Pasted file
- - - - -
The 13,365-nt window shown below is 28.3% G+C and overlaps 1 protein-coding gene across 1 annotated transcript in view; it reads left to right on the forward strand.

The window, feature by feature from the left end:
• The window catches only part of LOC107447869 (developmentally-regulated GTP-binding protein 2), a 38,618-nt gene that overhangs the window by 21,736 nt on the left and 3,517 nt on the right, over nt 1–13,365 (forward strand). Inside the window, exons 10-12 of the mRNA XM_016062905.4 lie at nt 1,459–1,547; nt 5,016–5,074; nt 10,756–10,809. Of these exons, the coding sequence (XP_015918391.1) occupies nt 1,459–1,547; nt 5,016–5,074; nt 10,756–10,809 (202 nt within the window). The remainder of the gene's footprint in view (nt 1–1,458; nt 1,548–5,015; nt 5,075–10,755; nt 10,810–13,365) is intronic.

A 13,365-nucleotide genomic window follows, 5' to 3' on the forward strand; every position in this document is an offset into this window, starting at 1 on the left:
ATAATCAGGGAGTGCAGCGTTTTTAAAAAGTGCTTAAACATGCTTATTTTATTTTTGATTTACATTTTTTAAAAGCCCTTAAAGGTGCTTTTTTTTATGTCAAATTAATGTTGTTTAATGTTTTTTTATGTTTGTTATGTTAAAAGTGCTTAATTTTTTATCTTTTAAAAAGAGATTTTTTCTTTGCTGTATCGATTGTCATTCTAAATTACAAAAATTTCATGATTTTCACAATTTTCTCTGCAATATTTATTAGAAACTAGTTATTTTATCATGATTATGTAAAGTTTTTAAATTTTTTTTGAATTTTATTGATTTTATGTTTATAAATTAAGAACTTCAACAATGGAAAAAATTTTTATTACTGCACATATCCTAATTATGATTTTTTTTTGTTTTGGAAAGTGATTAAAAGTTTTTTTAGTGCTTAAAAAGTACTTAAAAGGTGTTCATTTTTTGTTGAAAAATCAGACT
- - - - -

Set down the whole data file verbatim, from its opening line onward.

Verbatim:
The 13,365-nt window shown below is 28.3% G+C and overlaps 1 protein-coding gene across 1 annotated transcript in view; it reads left to right on the forward strand.

The window, feature by feature from the left end:
• The window catches only part of LOC107447869 (developmentally-regulated GTP-binding protein 2), a 38,618-nt gene that overhangs the window by 21,736 nt on the left and 3,517 nt on the right, over nt 1–13,365 (forward strand). Inside the window, exons 10-12 of the mRNA XM_016062905.4 lie at nt 1,459–1,547; nt 5,016–5,074; nt 10,756–10,809. Of these exons, the coding sequence (XP_015918391.1) occupies nt 1,459–1,547; nt 5,016–5,074; nt 10,756–10,809 (202 nt within the window). The remainder of the gene's footprint in view (nt 1–1,458; nt 1,548–5,015; nt 5,075–10,755; nt 10,810–13,365) is intronic.

A 13,365-nucleotide genomic window follows, 5' to 3' on the forward strand; every position in this document is an offset into this window, starting at 1 on the left:
ATAATCAGGGAGTGCAGCGTTTTTAAAAAGTGCTTAAACATGCTTATTTTATTTTTGATTTACATTTTTTAAAAGCCCTTAAAGGTGCTTTTTTTTATGTCAAATTAATGTTGTTTAATGTTTTTTTATGTTTGTTATGTTAAAAGTGCTTAATTTTTTATCTTTTAAAAAGAGATTTTTTCTTTGCTGTATCGATTGTCATTCTAAATTACAAAAATTTCATGATTTTCACAATTTTCTCTGCAATATTTATTAGAAACTAGTTATTTTATCATGATTATGTAAAGTTTTTAAATTTTTTTTGAATTTTATTGATTTTATGTTTATAAATTAAGAACTTCAACAATGGAAAAAATTTTTATTACTGCACATATCCTAATTATGATTTTTTTTTGTTTTGGAAAGTGATTAAAAGTTTTTTTAGTGCTTAAAAAGTACTTAAAAGGTGTTCATTTTTTGTTGAAAAATCAGACT